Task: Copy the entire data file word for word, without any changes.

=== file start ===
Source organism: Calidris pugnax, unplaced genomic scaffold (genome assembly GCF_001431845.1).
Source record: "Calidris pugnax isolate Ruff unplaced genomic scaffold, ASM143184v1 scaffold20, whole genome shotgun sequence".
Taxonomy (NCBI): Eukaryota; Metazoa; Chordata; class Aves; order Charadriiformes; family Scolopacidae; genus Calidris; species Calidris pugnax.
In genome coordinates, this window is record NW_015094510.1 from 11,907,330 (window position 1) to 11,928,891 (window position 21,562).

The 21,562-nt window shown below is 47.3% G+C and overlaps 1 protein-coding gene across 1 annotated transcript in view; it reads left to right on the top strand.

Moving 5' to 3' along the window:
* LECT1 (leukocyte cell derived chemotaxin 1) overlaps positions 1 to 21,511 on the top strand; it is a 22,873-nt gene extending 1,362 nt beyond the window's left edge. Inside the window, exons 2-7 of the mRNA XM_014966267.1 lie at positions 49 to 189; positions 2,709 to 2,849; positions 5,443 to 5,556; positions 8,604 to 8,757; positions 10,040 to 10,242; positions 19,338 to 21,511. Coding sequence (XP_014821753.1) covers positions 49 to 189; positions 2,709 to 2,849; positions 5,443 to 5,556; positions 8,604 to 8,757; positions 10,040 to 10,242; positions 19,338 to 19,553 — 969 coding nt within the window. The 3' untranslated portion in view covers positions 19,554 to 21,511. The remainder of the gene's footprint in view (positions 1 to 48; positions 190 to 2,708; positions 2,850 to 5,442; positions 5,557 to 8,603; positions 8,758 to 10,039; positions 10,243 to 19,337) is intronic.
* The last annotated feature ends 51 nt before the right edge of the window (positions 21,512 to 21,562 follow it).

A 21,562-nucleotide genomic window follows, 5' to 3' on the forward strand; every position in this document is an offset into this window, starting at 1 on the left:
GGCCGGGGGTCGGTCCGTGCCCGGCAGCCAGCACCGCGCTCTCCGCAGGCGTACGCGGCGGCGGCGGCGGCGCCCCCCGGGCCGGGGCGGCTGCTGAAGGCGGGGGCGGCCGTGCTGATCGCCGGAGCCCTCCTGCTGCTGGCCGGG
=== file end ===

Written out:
Source organism: Calidris pugnax, unplaced genomic scaffold (genome assembly GCF_001431845.1).
Source record: "Calidris pugnax isolate Ruff unplaced genomic scaffold, ASM143184v1 scaffold20, whole genome shotgun sequence".
Taxonomy (NCBI): Eukaryota; Metazoa; Chordata; class Aves; order Charadriiformes; family Scolopacidae; genus Calidris; species Calidris pugnax.
In genome coordinates, this window is record NW_015094510.1 from 11,907,330 (window position 1) to 11,928,891 (window position 21,562).

The 21,562-nt window shown below is 47.3% G+C and overlaps 1 protein-coding gene across 1 annotated transcript in view; it reads left to right on the top strand.

Moving 5' to 3' along the window:
* LECT1 (leukocyte cell derived chemotaxin 1) overlaps positions 1 to 21,511 on the top strand; it is a 22,873-nt gene extending 1,362 nt beyond the window's left edge. Inside the window, exons 2-7 of the mRNA XM_014966267.1 lie at positions 49 to 189; positions 2,709 to 2,849; positions 5,443 to 5,556; positions 8,604 to 8,757; positions 10,040 to 10,242; positions 19,338 to 21,511. Coding sequence (XP_014821753.1) covers positions 49 to 189; positions 2,709 to 2,849; positions 5,443 to 5,556; positions 8,604 to 8,757; positions 10,040 to 10,242; positions 19,338 to 19,553 — 969 coding nt within the window. The 3' untranslated portion in view covers positions 19,554 to 21,511. The remainder of the gene's footprint in view (positions 1 to 48; positions 190 to 2,708; positions 2,850 to 5,442; positions 5,557 to 8,603; positions 8,758 to 10,039; positions 10,243 to 19,337) is intronic.
* The last annotated feature ends 51 nt before the right edge of the window (positions 21,512 to 21,562 follow it).

A 21,562-nucleotide genomic window follows, 5' to 3' on the forward strand; every position in this document is an offset into this window, starting at 1 on the left:
GGCCGGGGGTCGGTCCGTGCCCGGCAGCCAGCACCGCGCTCTCCGCAGGCGTACGCGGCGGCGGCGGCGGCGCCCCCCGGGCCGGGGCGGCTGCTGAAGGCGGGGGCGGCCGTGCTGATCGCCGGAGCCCTCCTGCTGCTGGCCGGG